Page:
Every year, business, political, and other leaders gather in the picturesque town of Davos, Switzerland to discuss and shape global regional and industry agendas at the World Economic Forum. This year’s theme focuses on Globalisation 4.0 and possible frameworks to explore and unite the international community to build a shared future.
Amidst rising tension in global economies, the African continent stands out as a beacon of hope and evidence of a narrative that moves from glocalization to globalization. Right at the heart of this discussion are the change agents—the African entrepreneur and indeed, entrepreneurship. For as much as globalization will dominate the conversations at this year’s WEF, without acknowledging one of the elephants in the room – Africa and its importance in this conversation, globalization will continue to remain, at best, theoretical.
The role of the African entrepreneur in accelerating globalization must be brought to the fore, for all bets are on this: that entrepreneurship in Africa—ensuring that the 70% of the booming youth population are engaged meaningfully in work and providing jobs in their local communities—will solve many of the world’s economic problems. Issues such as immigration, economic instability, limited food, and perhaps, achieving seamless regional and international trade will fade into history. The evidence of this is seen in the work and impact of the Tony Elumelu Foundation’s $100million Entrepreneurship Programme which has impacted over 4,470 African entrepreneurs and counting, empowering them with seed funding for their businesses, training and mentoring. The goal of the Programme is to have empowered 10,000 African entrepreneurs within a set 10-year period with the goal of creating 1million jobs and contributing $10billion in revenue to the African continent.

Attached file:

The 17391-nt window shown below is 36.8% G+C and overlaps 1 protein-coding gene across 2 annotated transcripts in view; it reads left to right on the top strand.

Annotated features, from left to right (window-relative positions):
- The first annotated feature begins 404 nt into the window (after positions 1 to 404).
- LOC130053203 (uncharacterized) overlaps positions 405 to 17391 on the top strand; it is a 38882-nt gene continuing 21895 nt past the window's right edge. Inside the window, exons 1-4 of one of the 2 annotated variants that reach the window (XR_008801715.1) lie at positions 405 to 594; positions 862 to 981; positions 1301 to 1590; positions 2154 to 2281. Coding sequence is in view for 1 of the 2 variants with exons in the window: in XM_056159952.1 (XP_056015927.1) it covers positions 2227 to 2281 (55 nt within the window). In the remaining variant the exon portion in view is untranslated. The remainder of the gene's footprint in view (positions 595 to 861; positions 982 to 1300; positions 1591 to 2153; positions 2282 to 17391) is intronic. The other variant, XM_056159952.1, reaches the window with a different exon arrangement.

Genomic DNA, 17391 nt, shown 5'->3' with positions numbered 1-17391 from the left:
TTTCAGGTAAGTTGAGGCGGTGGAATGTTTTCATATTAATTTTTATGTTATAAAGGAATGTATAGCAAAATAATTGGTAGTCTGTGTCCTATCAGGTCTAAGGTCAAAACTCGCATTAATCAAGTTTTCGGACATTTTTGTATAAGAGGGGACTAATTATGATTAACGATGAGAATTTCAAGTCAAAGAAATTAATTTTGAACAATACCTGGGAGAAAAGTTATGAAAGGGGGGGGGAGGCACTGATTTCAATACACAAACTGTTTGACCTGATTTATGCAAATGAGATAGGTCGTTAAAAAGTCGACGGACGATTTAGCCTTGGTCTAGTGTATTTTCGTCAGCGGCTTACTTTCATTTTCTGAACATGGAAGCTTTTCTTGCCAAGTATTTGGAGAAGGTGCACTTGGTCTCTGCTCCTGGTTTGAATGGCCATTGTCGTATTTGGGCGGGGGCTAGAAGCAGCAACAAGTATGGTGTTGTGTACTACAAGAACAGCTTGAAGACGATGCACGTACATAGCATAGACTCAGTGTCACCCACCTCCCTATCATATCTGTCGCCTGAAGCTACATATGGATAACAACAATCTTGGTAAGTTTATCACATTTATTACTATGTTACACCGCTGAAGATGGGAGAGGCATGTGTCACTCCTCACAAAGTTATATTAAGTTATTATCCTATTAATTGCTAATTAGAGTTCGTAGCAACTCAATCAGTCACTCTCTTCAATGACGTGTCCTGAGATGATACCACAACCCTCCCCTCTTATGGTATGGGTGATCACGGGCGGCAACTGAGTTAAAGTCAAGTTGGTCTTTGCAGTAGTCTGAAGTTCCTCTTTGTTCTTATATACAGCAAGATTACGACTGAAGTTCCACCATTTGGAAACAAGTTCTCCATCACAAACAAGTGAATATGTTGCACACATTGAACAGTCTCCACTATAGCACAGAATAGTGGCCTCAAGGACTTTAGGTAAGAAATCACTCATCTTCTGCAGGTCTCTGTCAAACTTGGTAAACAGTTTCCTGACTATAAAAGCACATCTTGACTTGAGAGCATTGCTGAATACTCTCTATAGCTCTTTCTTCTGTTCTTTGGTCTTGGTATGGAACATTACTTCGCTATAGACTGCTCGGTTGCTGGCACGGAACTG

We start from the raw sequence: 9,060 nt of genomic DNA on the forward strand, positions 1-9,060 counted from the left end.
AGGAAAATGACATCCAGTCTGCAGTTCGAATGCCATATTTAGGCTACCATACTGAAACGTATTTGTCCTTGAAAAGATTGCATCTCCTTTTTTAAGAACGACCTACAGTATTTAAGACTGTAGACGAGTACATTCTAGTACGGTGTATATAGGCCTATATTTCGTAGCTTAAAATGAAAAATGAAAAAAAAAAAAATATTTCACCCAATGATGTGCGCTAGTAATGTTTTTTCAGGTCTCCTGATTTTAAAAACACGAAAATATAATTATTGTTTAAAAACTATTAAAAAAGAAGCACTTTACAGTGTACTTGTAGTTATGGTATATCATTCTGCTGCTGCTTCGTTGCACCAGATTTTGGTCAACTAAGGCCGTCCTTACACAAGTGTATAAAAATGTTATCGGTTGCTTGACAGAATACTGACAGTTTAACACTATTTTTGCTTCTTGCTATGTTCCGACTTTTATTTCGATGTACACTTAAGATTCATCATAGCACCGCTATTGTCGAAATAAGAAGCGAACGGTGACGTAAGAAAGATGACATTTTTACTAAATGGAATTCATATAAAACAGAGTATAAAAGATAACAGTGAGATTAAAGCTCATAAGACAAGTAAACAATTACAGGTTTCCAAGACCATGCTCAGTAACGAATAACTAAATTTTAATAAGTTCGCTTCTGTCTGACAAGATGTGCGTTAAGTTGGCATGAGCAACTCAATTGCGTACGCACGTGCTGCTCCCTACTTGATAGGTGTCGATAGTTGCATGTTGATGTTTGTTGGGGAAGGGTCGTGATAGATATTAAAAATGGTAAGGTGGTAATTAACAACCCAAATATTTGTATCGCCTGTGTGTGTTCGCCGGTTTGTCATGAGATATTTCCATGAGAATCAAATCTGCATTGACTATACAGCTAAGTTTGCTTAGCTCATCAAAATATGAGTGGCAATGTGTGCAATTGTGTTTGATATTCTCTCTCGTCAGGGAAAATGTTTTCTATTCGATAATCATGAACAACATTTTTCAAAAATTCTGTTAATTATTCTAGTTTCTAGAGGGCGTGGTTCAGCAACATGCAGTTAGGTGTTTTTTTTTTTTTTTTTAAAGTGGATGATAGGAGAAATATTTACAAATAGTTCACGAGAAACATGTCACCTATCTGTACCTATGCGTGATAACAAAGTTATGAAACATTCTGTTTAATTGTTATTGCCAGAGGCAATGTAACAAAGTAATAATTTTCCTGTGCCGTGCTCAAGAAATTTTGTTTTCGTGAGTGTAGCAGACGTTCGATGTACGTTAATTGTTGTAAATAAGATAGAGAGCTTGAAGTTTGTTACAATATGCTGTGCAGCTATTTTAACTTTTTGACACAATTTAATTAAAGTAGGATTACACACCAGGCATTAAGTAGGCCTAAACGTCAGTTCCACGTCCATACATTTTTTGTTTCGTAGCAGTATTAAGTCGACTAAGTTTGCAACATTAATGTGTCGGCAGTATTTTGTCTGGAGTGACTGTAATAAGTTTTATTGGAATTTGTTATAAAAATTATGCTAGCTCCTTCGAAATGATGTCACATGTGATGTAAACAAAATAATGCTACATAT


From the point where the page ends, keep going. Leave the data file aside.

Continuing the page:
A few examples of the potential of entrepreneurship is exemplified by Chris Kwekowe, a 24 year old African entrepreneur who has developed an online platform, SlateCube, dedicated to training the continent’s young talents into world class professionals and then exporting these talents to companies that need them. Nneile Nkholise is a South African entrepreneur award who was recently listed on the Forbes 30 Under 30 list for her innovative custom designed breast prosthesis which is helping women across Africa who have lost a breast or both due to breast cancer. Jumoke Dada, a Nigerian entrepreneur who designs exquisitely crafted furniture using local fabric and exports these designs to the international market. These are a handful of many more.
By partnering with Africa, more young people are incentivized to stay in Africa, develop their continent with their ideas and discover solutions to the continent’s most pressing challenges. By doing this, the narrative changes from “what the world can do for Africa” to “what Africa can do for the world”. By doing this, the often overlooked continent comes to the global table, confident in its achievements and willing to unleash its potential in contributing significantly to world’s economic development.
Perhaps, it is time to narrow the spotlight on Africa; the conversation then should therefore not just be limited to globalisation, but should include entrepreneurship and the changes it has begun to influence on the African continent, and ultimately, beyond its shores.
Let’s take Africa to Davos.